PSYC272 Seminar in Bayesian Statistics
http://psy2.ucsd.edu/~dhuber/bayesian_stats.html
Class: Wed 1012:50 Room: MNDLR 1507
Professor: David Huber Office Hours: Tu 1012 Office: 5137 McGill
Course Description:
Bayesian Statistics offer an alternative to traditional null hypothesis testing. Traditional significance tests of ANOVA, correlation, and ttests calculate the probability of observing the results you found (or results more extreme than what you found), under the assumption that there were no effects. But what you really want is the opposite. You don't want to know the probability of your data under the null; instead you want to know the probability that there was or was not an effect. This can be done with Bayesian statistics and, furthermore, it can be done in the framework of our favorite traditional analyses (correlations, ttests, ANOVAs, etc.). In this course we will cover the mathematics behind Bayesian statistics and we will use the R programming language to learn how to do Bayesian analyses.
Readings:
Kruschke, J. K. (2011). Doing bayesian data analysis : a tutorial with R and BUGS. Burlington, MA: Academic Press.
http://www.indiana.edu/~kruschke/DoingBayesianDataAnalysis/
Available on Amazon for $74.68. 2 days shipping is $11.98, but free with Amazon Prime.
Requirements:
R programming
The textbook is full of source code for implementing Bayesian statistics using R (and WinBUGS). As you read through the chapters each week, keep R open on your computer, and try out some of the analyses. Once you’re done reading the chapters for that week, save the history of your commands, and email the results to me in advance of class. There is no right or wrong way to do this and no guidelines on how much or how little you need to do. I’m just looking for evidence that you tried it out.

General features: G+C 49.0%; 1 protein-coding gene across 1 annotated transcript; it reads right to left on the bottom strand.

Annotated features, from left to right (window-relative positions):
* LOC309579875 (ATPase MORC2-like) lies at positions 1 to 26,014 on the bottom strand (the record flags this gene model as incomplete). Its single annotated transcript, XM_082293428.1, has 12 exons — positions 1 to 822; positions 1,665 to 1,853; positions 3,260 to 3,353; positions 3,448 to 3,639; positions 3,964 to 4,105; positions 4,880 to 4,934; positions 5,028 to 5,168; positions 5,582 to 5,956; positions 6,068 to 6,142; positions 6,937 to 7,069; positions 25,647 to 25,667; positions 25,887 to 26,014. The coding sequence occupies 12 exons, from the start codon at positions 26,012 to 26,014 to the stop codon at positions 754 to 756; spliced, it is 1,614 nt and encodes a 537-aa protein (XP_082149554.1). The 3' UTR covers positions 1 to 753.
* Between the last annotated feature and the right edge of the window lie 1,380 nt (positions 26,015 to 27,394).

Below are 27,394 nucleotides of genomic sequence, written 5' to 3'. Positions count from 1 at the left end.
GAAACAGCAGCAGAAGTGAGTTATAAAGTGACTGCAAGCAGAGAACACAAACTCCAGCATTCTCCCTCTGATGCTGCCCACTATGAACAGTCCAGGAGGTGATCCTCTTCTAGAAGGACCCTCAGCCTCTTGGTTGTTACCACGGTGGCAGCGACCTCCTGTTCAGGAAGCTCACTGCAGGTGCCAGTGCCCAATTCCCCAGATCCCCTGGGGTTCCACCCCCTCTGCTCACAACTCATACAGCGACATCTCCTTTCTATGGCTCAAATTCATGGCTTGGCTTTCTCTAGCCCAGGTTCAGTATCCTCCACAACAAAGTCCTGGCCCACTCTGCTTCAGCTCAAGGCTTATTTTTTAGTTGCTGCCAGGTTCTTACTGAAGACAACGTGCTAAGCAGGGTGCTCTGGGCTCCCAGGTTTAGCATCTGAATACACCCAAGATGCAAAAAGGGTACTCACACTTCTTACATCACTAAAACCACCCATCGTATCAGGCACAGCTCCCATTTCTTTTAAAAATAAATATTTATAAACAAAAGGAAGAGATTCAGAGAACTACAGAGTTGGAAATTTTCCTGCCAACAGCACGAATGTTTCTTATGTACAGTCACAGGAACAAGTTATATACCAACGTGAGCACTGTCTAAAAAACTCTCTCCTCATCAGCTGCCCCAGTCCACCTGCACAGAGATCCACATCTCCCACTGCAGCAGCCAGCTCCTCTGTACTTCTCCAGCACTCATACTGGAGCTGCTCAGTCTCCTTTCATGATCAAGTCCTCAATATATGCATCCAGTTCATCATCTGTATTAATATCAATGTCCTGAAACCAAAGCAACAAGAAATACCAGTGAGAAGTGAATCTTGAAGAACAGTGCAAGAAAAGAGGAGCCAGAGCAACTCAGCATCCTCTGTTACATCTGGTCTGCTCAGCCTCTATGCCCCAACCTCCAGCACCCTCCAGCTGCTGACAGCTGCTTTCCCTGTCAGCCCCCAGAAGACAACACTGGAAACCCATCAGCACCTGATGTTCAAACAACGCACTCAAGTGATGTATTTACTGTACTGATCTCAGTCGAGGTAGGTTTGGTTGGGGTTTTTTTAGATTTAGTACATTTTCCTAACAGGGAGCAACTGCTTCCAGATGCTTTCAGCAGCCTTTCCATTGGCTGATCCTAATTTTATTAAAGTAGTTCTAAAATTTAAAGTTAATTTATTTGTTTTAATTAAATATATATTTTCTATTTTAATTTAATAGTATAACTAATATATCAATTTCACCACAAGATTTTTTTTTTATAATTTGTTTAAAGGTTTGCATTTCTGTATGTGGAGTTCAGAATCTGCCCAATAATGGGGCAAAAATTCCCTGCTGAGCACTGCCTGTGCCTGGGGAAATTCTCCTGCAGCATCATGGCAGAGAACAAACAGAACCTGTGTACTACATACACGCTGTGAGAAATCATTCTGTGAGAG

Student Led Discussions
Each student will lead the class in covering one chapter. This will take place during one of the two hours of class. You do not need to fully understand the chapter. However, it is your responsibility to either show us with power point, or write on the board the main issues, equations, figures, etc. covered in the chapter. Your goal is to make sure that we fully cover the material and that collectively we figure it out.
Class Discussion
You are required to read two chapters
every week. In class participation is expected, with everyone providing
comments during every class.
Class
Links
· Downloadable R code from the book
· R studio
· Cory’s notes on MCMC using a Mac with JAGS
o HotHand
o SimpleLinearRegressionRepeatedBrugs
o MultipleLinearRegressionBrugs
o LogisticOnewayAnovaHeteroVarBrugs
o MultipleLogisitcRegressionBrugs
· Rather than modifying your code to make it compatible with JAGS, you could try FakeBRugs
· A new article investigating the many ways to cheat with NHST
Schedule of Class Meetings
Date 
Chapters 
Discussion Led By 
Sep. 28

Introduction 

Oct. 5

Chapters 1+2 (no one leads) Chapter 3: Probability Chapter 4: Bayes’ Rule 
Carson Mallorie 
Oct. 12

Chapters 5+6: Binomial Distribution Chapter 7: Metropolis Algorithm 
Esther Jordan 
Oct. 19

Chapter 8: Gibbs Sampling Chapter 9: Hierarchical Prior 
Rachel Jon 
Oct. 26

Chapters 10: Model Comparison Chapter 11: NHST 
Liz Nicole 
Nov. 2

Chapter 12: Bayesian Null Hypothesis Chapter 13: Bayesian Power Analysis 
Evan Andy 
Nov. 9

Chapter 14: the GLM Chapter 15: Bayesian One Sample ttest 
Megan Bernhard 
Nov. 16

Chapter 16: Bayesian Regression Chapter 17: Bayesian Multiple Regression 
Cara Dave 
Monday
Nov. 21 (57pm)

Chapter 18: Bayesian Oneway ANOVA Chapter 19: Bayesian Multifactor ANOVA 
Erik
Sirawaj (Sean) 
Nov. 30

Chapter 20: Bayesian Logistic Regression Chapter 22: Bayesian ChiSquare 
Kevin Cory